Ah, performance reviews. The dreaded yet inevitable yearly staple of corporate America. Analyzing how well your employees are working can be difficult, and doing so with remote employees has no shortage of additional challenges. You’re not there to see them working in the office every day, so mentally, it can be hard to picture their contribution, no matter how significant. And while you’re (hopefully) communicating with your remote employees effectively, you don’t have the benefit of those informal check-ins that happen when you run into each other around the office. But fear not, as we’ve scoured expert opinions and compiled a list of ways you can effectively evaluate your remote employees.
With traditional employees, when you sit down to do performance reviews you may recall that they get to the office early every morning and stay late. With remote ones, it’s far harder to measure what type of time they’re putting into the company. You’ll have to find another way to measure their contribution. That can be challenging, but it’s ultimately a good thing. After all, presence in an office doesn’t always translate to output. An employee who shows up an hour early every day could still spend half the day taking Buzzfeed quizzes. By focusing on what actually matters, how the employee is furthering the mission of the company, and forgetting antiquated metrics like time logged in the office, you can more effectively evaluate a remote employee.
In order to get the most out of any employee, it’s important that you clearly define expectations and communicate to them how you define success in their position. Maybe that means bringing in x-number of new clients each quarter. Maybe it means attracting new followers on social media or maintaining relationships with existing clients. Regardless of the job, one thing’s for sure: If an employee doesn’t know what is expected of them, they’re probably not going to exceed your expectations. Once those goals are communicated, you need to ensure they’re what you’re measuring against. Create a working evaluation that includes each expectation, or KPI, you set for your employee. Think of the rubrics teachers give out to explain how they grade projects. It may seem elementary, but the clearer you are about what you expect, the better an employee is able to do what you want or even exceed your expectations.
Self evaluations can be especially useful for remote employees, who don’t have the same opportunities to update you as traditional employees. Self evaluations could reveal work you didn’t know your employee was doing, challenges they were facing, areas in which they need extra help or successes you were unaware of. These can be especially helpful when paired with peer evaluations. Asking employees not only to rate their own success but discuss how they interact with each other can give you additional perspective.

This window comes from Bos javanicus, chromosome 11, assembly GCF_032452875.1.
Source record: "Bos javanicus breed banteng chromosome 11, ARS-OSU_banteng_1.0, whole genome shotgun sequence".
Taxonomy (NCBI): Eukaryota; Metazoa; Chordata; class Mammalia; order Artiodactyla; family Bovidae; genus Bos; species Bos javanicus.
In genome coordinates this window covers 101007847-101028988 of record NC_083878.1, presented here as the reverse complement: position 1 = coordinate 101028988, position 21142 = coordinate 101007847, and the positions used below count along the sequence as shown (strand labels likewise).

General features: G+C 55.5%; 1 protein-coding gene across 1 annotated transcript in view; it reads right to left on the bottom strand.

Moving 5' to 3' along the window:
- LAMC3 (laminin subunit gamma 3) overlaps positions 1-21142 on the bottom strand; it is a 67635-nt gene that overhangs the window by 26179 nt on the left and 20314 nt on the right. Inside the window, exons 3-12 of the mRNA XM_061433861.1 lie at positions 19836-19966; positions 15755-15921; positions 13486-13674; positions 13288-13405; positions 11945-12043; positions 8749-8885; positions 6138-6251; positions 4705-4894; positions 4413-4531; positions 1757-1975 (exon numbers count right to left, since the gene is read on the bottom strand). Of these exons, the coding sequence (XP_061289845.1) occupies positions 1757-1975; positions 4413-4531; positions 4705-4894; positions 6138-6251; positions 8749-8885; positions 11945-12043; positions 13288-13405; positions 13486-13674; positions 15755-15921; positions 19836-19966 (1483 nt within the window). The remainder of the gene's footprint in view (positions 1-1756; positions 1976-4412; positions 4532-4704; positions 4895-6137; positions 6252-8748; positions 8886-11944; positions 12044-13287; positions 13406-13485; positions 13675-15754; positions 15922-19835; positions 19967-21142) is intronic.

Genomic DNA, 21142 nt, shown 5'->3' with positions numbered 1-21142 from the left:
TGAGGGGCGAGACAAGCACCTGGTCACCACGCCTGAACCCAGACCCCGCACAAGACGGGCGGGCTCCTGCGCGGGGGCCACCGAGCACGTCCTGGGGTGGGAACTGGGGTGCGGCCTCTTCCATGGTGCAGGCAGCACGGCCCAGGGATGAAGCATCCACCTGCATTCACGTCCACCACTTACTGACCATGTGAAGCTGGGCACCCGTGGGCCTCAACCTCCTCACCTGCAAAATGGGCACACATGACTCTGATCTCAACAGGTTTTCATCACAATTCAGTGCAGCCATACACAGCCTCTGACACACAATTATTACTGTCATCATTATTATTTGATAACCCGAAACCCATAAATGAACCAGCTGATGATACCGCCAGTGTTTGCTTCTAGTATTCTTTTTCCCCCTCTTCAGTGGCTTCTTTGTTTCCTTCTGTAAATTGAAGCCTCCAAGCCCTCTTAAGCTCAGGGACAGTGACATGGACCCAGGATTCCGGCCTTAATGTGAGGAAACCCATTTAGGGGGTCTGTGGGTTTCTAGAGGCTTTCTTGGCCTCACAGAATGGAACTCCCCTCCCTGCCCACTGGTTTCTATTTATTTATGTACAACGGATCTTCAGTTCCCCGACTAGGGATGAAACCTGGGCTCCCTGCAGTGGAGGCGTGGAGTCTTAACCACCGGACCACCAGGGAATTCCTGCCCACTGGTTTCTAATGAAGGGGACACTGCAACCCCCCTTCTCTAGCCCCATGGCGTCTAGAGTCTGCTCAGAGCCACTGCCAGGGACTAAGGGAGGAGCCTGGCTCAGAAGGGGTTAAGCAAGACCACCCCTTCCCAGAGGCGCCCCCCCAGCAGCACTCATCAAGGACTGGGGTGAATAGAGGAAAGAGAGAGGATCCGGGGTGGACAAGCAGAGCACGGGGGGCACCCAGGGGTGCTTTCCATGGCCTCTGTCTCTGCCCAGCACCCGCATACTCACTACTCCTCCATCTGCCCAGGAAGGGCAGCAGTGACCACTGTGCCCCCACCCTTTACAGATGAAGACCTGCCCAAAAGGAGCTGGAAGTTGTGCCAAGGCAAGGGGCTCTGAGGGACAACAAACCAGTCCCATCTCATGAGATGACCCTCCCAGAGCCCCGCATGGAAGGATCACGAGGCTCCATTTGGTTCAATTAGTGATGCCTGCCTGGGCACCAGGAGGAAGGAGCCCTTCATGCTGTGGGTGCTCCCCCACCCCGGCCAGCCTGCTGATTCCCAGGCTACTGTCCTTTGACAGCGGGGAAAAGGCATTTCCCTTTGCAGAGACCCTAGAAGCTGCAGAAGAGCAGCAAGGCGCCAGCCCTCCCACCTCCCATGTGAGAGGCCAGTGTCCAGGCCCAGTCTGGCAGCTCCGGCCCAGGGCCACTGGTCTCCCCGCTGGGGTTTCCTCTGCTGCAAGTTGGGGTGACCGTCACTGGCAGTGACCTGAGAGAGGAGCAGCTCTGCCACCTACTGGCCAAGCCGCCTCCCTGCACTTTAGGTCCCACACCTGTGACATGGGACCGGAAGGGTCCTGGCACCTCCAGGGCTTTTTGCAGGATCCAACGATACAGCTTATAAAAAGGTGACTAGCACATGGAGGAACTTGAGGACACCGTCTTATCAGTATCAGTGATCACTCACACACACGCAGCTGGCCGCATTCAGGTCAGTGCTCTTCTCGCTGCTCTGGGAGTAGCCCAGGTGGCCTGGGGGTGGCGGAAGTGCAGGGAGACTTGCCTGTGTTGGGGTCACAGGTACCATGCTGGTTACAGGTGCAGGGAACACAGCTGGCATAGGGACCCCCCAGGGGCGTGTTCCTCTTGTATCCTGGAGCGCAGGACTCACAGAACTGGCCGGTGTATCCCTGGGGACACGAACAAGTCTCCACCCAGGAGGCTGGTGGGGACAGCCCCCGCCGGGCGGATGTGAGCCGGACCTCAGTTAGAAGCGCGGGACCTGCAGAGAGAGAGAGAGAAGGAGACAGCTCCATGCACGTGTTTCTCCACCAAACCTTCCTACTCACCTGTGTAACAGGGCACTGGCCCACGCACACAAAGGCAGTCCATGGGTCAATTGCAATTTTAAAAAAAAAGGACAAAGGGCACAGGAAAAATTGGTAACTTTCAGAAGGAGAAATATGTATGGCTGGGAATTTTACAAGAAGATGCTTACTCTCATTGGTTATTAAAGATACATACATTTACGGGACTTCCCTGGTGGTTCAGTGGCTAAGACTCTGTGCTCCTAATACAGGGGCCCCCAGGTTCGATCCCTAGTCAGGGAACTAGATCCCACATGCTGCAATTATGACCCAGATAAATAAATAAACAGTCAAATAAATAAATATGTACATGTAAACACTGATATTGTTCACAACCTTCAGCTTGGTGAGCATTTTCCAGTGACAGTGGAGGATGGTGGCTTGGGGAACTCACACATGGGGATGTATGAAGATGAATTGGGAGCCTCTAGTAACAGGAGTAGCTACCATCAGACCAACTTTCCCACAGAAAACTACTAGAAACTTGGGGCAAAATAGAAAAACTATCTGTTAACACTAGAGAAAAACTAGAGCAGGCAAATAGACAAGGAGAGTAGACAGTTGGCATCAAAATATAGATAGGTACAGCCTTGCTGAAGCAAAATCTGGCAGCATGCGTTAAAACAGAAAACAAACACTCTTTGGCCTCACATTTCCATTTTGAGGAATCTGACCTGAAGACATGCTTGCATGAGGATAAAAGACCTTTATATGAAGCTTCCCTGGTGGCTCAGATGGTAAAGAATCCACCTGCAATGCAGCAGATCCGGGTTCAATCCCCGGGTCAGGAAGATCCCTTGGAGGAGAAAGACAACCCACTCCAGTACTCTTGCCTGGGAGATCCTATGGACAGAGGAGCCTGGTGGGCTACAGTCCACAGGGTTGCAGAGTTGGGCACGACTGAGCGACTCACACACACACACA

Give Regular Feedback
In order to successfully evaluate remote workers, it is critical that you give feedback early and often. A yearly performance review should not be the first time they’re hearing your opinion. It’s certainly a good time to address concerns, but you can’t expect an employee to do what you want if you don’t communicate it effectively. With a remote employee, this can look like setting up Skype calls to give suggestions, making edits, and addressing overall concerns as soon as they pop up.
Measure Against the Expectations You Set
It can be hard to know where to start when judging a remote worker’s contribution. A good place to start is by outlining the specific goals you set for employees and measuring to what degree they met them. Of course you’ll have to take into account how realistic the goals were, and whether there were unexpected roadblocks; after all, it’s only fair that you judge against the expectations you set.
Consider Asking Workers to Evaluate Each Other
Having co-workers provide feedback on each other can be extremely useful, as it allows you to see other perspectives on the employee to supplement your own. This is particularly useful in the case of remote employees, who you have limited interaction with. It can give you a better sense of how employees interact with each other, and highlight strengths and weaknesses that you may not be aware of.
It can be hard to identify an employee’s contributions when you don’t see them sitting across the room working every day. But you need to trust that they are in fact working. Micromanaging or making employees prove that they’re logging hours doesn’t benefit them, you or the business.
Evaluating remote employees can be challenging, to say the least. When you’re not interacting on a daily basis, it can be harder to see where a worker is succeeding and where they need to improve; however, by communicating early and often, setting and measuring against clear goals, and having a little bit of faith, you can evaluate your remote employees just as effectively as traditional ones. Got all that? No worries, here’s a summary: